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 Article of Interest - Health

Summit to rouse schools about child obesity
Emphasis will be on teaching good habits - chart

by Carol Ness, San Francisco Chronicle, July 26, 2002

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Intensifying the focus on schools' role in fighting epidemic-level obesity among America's children, the nation's top educators, doctors and nutritionists are coming together for the first Healthy Schools Summit.

Former U.S. Surgeon General David Satcher, who has been sounding the alarm about childhood obesity for four years, is backing the effort to get schools to do more to teach children to eat well and get more exercise.

He will serve as chairman of the summit, which will be held Oct. 7-8 in Washington, D.C. He announced the effort, which brings together 30 federal agencies and health, education and nutrition organizations, Wednesday at the National Press Club.

"We are hoping that by bringing people together who are concerned about this issue and have different abilities to impact it (that) we can come out of the conference with the kind of strategies that people can . . . take back home," Satcher told The Chronicle.

"If they go back to their communities prepared to lead, I think the conference will have achieved its goals," added Satcher, who was appointed surgeon general by President Bill Clinton and served until earlier this year. Currently a fellow at the Kaiser Family Foundation in Washington, Satcher will become director of the new National Center for Primary Care at Morehouse University in Atlanta in September.

The number of seriously overweight children in the United States has doubled since 1980 -- a problem Satcher first called an epidemic in 1998. At the same time, diabetes has soared among children, and federal health authorities estimate hospital costs associated with obesity-related conditions have tripled to $127 million.

Nutritionists like Joanne Ikeda, at UC Berkeley, said schools are critical to efforts to improve children's health and fitness. A national summit, she said, can only help.

"It will certainly draw attention to the problem and the need to do something about it," said Ikeda, co-director of the Center for Weight and Health, which has a new program called Children and Weight and What Communities Can Do.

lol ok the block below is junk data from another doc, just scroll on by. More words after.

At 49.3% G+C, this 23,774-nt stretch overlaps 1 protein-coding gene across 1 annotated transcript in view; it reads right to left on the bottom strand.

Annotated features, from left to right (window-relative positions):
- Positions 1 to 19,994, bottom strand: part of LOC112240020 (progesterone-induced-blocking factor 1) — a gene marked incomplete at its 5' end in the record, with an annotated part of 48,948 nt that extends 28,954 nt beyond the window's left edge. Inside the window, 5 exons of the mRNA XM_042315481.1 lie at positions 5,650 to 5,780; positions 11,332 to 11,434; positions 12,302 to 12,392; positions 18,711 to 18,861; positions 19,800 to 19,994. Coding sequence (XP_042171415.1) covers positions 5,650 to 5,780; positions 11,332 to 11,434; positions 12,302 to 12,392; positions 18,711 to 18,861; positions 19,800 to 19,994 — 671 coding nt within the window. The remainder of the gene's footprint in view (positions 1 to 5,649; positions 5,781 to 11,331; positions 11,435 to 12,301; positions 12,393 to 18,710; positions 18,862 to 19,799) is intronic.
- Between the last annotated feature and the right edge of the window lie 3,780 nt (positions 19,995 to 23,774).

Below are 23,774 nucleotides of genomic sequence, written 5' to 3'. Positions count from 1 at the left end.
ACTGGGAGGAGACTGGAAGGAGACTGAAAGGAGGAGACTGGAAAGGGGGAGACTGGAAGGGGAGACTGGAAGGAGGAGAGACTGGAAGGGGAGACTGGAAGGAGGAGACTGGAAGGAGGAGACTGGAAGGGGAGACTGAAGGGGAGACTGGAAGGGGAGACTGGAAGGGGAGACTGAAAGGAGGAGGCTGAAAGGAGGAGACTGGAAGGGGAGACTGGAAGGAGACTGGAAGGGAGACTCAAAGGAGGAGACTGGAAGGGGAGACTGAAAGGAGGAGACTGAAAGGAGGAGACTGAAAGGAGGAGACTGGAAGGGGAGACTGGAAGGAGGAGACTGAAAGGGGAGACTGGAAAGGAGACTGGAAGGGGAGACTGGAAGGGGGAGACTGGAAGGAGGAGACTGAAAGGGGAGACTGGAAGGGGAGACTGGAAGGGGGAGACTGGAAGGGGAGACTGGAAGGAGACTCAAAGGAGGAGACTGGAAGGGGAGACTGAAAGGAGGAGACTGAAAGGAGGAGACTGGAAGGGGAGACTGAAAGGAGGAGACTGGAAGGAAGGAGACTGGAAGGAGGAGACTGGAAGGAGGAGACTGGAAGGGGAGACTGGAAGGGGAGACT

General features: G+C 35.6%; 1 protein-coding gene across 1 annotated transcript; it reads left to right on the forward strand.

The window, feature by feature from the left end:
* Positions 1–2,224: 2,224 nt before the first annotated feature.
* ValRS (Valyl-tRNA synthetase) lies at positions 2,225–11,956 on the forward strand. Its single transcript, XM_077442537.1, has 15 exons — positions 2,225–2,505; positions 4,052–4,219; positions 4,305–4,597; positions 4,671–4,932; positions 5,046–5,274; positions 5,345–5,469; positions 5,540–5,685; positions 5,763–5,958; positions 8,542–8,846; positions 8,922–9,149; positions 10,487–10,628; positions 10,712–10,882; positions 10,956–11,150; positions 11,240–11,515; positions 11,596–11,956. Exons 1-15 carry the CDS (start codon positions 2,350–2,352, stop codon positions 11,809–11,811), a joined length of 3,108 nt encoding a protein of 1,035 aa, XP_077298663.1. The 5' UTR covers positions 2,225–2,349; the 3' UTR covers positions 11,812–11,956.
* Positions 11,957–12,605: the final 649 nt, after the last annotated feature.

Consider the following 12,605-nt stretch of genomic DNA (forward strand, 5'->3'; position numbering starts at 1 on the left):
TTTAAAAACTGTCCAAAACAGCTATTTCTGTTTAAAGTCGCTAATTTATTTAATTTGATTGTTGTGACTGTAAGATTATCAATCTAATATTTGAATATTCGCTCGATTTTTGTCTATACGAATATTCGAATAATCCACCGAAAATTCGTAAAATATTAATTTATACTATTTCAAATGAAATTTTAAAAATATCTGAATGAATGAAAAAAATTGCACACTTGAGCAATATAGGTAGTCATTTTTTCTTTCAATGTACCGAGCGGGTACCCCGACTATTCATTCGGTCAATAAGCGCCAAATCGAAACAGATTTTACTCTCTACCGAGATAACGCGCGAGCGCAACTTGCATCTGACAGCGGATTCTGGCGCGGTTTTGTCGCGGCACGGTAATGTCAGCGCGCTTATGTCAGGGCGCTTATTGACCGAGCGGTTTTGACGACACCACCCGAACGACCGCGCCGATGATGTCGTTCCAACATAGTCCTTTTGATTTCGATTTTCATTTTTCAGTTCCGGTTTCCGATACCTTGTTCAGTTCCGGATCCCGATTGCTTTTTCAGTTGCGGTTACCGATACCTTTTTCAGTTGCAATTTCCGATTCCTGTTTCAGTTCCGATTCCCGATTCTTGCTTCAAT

"Whether it's getting soft drinks out of schools or getting more parks . . .

unless communities see this as a problem they want to help fix, they're not going to put any effort in," she said.

Students want their schools to give them healthier food choices and more time for physical activity, according to a poll of 1,038 student leaders that was made public at Satcher's event Wednesday. The poll was conducted at a National Association of Student Councils conference in June.

Among its results: Big majorities of students polled say they learn better when they eat healthy foods and get exercise.

Only 35 percent said their "school environment helps students eat healthy," and 62 percent thought schools should teach kids more about the value of exercise.

However, although most wanted "more healthy food options" at school, only about a third wanted junk food eliminated.

To deal with budget shortfalls, many schools have cut physical education programs and have contracted with snack-food vendors. Satcher said the choices may make sense at the time, but society pays a high price down the line in chronic health problems brought on by obesity.

The summit, he said, will help make that connection and perhaps create the public will to better support schools.

Although schools aren't the only front in the fight against obesity, Satcher said, they are important because they reach students from all backgrounds.

"Students will learn good health habits and take them back into the home," he said.

More information about the summit can be found at


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